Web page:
In "The Bet," why does the narrator call the bet "wild" and "senseless"?

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A lively discussion arose. The banker, who was younger and more nervous in those days, was suddenly carried away by excitement; he struck the table with his fist and shouted at the young man:

     "It's not true! I'll bet you two million you wouldn't stay in solitary confinement for five years."

     "If you mean that in earnest," said the young man, "I'll take the bet, but I would stay not five but fifteen years."

     "Fifteen? Done!" cried the banker. "Gentlemen, I stake two million!"

     "Agreed! You stake your millions and I stake my freedom!" said the young man.

     And this wild, senseless bet was carried out!

Anton Chekhov had an idea he wanted to develop into a short story. A man bets another that he can spend fifteen years in solitary confinement. He will receive a fortune if he can do it. Chekhov's biggest problem was "selling" this concept to the reader. Would anyone really make such a bet? Would anyone agree to spend fifteen years in solitary confinement? And, if so, would anyone agree to pay him two million rubles for doing so?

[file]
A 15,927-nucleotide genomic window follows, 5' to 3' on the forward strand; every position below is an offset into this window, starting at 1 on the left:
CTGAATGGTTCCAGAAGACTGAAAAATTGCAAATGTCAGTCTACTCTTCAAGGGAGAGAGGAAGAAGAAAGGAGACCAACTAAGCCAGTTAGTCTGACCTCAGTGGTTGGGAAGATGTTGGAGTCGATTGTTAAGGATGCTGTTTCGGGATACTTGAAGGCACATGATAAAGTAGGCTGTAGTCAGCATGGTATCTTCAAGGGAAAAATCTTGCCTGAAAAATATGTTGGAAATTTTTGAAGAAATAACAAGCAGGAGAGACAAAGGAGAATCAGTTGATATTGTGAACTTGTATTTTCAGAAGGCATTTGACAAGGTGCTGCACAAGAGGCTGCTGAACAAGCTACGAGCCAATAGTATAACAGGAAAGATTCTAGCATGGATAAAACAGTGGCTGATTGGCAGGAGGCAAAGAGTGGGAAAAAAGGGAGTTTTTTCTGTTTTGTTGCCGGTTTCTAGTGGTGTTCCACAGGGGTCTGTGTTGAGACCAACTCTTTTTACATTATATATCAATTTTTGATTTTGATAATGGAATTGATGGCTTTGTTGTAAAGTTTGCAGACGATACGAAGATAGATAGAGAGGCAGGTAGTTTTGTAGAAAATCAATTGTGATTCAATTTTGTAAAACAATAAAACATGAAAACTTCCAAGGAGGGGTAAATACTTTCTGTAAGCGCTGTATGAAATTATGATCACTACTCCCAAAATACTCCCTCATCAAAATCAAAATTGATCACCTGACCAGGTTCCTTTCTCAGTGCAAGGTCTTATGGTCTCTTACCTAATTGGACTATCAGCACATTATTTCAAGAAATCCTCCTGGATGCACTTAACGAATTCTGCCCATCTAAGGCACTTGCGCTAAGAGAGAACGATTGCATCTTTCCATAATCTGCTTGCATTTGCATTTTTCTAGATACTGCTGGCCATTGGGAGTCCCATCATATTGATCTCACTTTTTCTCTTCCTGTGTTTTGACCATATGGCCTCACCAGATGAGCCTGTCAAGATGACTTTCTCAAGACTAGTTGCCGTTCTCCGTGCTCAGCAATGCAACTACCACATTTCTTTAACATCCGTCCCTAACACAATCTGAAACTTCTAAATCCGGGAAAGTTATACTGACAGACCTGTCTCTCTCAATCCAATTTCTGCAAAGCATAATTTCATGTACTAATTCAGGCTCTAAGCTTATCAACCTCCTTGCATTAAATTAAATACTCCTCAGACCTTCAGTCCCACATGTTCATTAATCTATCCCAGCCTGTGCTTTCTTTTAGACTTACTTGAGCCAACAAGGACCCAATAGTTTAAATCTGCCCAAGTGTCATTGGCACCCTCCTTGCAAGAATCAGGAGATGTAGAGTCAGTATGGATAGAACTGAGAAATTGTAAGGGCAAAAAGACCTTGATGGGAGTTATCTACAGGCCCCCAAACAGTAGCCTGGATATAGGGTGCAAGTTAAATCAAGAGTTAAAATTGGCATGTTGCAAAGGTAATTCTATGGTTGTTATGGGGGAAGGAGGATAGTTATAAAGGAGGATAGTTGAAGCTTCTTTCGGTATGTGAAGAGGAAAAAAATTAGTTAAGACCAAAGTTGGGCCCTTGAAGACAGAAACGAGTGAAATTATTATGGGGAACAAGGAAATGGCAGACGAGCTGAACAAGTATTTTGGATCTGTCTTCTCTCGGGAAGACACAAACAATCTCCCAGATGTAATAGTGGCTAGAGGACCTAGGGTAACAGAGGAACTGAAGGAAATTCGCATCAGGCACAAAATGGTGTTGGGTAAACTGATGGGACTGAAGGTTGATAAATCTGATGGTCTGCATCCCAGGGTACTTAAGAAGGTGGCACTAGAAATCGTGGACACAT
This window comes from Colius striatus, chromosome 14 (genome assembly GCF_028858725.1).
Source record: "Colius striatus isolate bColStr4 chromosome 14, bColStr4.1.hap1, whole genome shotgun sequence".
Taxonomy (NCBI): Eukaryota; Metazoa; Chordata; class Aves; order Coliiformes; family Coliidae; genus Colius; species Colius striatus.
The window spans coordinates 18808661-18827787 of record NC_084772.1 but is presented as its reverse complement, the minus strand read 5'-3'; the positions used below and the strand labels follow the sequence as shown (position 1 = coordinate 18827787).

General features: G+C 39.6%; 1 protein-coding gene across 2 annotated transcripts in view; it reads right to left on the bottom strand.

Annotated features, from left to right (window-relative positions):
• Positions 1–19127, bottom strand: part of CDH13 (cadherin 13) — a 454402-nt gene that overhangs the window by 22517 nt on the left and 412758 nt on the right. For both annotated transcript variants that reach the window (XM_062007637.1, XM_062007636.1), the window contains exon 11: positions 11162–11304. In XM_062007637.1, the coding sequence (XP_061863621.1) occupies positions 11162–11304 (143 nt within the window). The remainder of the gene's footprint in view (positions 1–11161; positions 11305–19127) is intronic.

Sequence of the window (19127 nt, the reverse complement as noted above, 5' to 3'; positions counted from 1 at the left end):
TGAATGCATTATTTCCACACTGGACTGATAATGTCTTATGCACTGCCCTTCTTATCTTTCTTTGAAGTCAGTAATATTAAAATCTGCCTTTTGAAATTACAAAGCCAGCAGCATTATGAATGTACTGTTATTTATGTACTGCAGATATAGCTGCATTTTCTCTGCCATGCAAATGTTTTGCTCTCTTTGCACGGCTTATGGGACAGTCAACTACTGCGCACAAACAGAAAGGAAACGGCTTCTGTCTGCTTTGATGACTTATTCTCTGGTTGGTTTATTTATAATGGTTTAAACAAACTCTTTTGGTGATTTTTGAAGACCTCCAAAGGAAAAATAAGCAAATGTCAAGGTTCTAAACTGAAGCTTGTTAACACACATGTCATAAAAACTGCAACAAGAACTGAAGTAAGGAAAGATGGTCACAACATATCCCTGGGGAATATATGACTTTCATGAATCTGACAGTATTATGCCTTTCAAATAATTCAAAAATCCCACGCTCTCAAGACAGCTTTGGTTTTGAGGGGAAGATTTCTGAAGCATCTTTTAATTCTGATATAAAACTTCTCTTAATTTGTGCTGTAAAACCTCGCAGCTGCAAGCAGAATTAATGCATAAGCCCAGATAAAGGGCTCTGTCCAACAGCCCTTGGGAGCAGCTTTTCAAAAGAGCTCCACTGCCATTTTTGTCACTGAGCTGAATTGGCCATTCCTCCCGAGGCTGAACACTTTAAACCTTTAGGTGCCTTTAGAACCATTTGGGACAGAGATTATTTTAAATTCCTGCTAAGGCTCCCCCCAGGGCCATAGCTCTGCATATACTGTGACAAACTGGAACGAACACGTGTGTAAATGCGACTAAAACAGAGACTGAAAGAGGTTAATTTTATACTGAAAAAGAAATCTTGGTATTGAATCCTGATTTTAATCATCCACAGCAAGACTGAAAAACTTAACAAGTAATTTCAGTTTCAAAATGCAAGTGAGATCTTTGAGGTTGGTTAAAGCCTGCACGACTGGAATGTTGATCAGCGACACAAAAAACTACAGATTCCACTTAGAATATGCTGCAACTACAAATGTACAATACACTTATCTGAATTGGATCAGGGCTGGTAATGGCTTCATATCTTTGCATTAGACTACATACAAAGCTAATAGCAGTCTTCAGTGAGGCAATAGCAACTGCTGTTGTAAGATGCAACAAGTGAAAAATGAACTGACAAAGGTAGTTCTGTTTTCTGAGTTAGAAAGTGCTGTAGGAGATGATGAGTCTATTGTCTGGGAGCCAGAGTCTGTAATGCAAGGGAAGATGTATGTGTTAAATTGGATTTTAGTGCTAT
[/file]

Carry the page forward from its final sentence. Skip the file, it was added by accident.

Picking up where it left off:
All of the opening exposition is presented as a flashback in the banker's mind as he is remembering how the bet came to be made. This is all mainly to persuade the reader that it was not only possible but that it was actually carried out. The words "wild" and "senseless" can be understood to be part of the banker's recollection and not of the anonymous narrator. What Chekhov is doing is convincing the reader that the preposterous bet was really made by having the viewpoint character himself admit that it was "wild" and "senseless." The banker agrees with the feelings of the reader. This is not the only place in the story where the banker agrees with the reader that the bet was improbable, bizarre, dangerous, perhaps even...

(The entire section contains 643 words.)

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